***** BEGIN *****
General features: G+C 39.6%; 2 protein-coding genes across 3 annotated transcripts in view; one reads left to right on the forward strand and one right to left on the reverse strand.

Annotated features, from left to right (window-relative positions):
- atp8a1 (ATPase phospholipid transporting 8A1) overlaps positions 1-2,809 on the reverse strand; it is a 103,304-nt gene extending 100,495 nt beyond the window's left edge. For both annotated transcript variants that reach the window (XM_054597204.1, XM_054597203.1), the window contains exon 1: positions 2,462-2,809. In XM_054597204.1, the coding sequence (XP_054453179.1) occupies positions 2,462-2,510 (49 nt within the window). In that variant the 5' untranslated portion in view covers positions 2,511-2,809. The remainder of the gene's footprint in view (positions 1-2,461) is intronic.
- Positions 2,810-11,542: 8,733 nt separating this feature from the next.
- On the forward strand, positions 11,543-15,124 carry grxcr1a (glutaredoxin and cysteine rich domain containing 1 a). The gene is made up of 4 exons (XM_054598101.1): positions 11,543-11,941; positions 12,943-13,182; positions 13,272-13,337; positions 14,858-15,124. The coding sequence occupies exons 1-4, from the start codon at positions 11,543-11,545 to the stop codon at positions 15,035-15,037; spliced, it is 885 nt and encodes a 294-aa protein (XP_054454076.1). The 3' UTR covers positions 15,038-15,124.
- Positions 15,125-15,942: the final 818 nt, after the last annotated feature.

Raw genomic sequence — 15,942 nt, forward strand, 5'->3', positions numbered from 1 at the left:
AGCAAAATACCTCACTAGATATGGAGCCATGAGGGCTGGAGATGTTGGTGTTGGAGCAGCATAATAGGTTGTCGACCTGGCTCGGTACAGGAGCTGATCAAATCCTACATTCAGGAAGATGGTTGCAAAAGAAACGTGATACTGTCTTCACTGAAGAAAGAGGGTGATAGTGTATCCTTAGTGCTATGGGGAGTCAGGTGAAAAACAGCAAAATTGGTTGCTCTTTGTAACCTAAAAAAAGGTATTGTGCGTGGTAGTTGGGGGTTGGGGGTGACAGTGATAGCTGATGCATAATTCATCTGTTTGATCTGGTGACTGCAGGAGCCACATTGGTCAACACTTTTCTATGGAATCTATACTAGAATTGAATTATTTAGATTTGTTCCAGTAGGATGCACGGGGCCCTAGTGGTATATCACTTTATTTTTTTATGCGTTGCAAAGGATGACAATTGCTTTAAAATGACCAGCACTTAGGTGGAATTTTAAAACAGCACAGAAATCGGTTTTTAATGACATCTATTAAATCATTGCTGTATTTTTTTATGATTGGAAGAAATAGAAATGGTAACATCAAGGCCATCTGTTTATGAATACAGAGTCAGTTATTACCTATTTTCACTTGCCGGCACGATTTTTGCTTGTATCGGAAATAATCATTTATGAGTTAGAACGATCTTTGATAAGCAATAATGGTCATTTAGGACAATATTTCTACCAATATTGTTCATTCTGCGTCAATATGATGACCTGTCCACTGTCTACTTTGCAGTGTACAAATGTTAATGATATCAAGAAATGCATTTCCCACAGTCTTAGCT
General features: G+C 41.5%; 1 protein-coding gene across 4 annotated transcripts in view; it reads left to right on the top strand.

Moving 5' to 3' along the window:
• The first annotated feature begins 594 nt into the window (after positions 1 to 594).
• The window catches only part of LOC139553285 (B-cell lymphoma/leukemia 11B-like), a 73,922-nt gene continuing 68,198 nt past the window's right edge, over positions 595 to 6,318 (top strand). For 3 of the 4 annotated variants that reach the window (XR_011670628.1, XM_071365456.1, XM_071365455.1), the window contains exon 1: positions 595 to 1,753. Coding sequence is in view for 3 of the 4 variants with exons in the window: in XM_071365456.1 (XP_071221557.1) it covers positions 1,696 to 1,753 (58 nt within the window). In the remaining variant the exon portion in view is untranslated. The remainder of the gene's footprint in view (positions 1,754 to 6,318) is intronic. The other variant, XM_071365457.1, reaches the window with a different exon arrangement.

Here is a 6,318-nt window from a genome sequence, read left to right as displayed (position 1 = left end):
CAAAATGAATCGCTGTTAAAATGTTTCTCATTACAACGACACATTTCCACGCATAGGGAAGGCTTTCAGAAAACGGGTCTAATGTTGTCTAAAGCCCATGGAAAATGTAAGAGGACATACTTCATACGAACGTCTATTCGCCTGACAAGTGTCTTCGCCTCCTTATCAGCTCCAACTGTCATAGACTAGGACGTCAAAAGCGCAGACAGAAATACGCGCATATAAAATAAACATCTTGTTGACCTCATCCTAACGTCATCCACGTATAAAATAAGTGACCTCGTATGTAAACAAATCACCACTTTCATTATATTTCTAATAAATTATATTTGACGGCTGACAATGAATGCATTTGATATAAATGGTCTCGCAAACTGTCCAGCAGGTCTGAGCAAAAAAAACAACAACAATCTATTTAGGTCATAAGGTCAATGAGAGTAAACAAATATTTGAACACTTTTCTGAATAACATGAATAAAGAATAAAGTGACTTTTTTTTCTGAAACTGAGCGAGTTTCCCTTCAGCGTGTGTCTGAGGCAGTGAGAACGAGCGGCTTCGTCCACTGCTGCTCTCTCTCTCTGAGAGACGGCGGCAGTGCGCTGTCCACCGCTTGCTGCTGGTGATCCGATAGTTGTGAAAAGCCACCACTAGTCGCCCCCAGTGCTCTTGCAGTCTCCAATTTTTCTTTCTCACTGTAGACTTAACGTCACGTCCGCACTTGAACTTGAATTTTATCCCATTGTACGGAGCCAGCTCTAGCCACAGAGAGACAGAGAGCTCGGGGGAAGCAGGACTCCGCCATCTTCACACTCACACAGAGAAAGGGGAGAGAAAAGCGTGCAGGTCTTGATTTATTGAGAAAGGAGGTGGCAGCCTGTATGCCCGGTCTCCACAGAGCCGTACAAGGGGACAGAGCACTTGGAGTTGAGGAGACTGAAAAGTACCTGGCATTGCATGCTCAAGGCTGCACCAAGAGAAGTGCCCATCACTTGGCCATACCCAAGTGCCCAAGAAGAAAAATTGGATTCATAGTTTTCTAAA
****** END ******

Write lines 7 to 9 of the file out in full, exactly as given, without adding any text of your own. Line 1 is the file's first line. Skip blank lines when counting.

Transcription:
Raw genomic sequence — 15,942 nt, forward strand, 5'->3', positions numbered from 1 at the left:
AGCAAAATACCTCACTAGATATGGAGCCATGAGGGCTGGAGATGTTGGTGTTGGAGCAGCATAATAGGTTGTCGACCTGGCTCGGTACAGGAGCTGATCAAATCCTACATTCAGGAAGATGGTTGCAAAAGAAACGTGATACTGTCTTCACTGAAGAAAGAGGGTGATAGTGTATCCTTAGTGCTATGGGGAGTCAGGTGAAAAACAGCAAAATTGGTTGCTCTTTGTAACCTAAAAAAAGGTATTGTGCGTGGTAGTTGGGGGTTGGGGGTGACAGTGATAGCTGATGCATAATTCATCTGTTTGATCTGGTGACTGCAGGAGCCACATTGGTCAACACTTTTCTATGGAATCTATACTAGAATTGAATTATTTAGATTTGTTCCAGTAGGATGCACGGGGCCCTAGTGGTATATCACTTTATTTTTTTATGCGTTGCAAAGGATGACAATTGCTTTAAAATGACCAGCACTTAGGTGGAATTTTAAAACAGCACAGAAATCGGTTTTTAATGACATCTATTAAATCATTGCTGTATTTTTTTATGATTGGAAGAAATAGAAATGGTAACATCAAGGCCATCTGTTTATGAATACAGAGTCAGTTATTACCTATTTTCACTTGCCGGCACGATTTTTGCTTGTATCGGAAATAATCATTTATGAGTTAGAACGATCTTTGATAAGCAATAATGGTCATTTAGGACAATATTTCTACCAATATTGTTCATTCTGCGTCAATATGATGACCTGTCCACTGTCTACTTTGCAGTGTACAAATGTTAATGATATCAAGAAATGCATTTCCCACAGTCTTAGCT
General features: G+C 41.5%; 1 protein-coding gene across 4 annotated transcripts in view; it reads left to right on the top strand.